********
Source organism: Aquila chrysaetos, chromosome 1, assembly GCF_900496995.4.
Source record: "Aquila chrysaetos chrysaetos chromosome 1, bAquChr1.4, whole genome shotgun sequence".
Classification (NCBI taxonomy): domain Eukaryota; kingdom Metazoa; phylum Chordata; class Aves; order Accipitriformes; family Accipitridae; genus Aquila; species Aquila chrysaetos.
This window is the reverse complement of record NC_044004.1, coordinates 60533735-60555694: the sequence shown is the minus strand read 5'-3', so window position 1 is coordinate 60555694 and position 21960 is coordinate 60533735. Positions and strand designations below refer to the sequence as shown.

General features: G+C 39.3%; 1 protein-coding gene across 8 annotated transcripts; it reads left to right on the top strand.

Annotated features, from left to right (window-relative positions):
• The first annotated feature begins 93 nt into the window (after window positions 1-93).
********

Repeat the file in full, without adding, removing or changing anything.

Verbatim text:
Source organism: Aquila chrysaetos, chromosome 1, assembly GCF_900496995.4.
Source record: "Aquila chrysaetos chrysaetos chromosome 1, bAquChr1.4, whole genome shotgun sequence".
Classification (NCBI taxonomy): domain Eukaryota; kingdom Metazoa; phylum Chordata; class Aves; order Accipitriformes; family Accipitridae; genus Aquila; species Aquila chrysaetos.
This window is the reverse complement of record NC_044004.1, coordinates 60533735-60555694: the sequence shown is the minus strand read 5'-3', so window position 1 is coordinate 60555694 and position 21960 is coordinate 60533735. Positions and strand designations below refer to the sequence as shown.

General features: G+C 39.3%; 1 protein-coding gene across 8 annotated transcripts; it reads left to right on the top strand.

Annotated features, from left to right (window-relative positions):
• The first annotated feature begins 93 nt into the window (after window positions 1-93).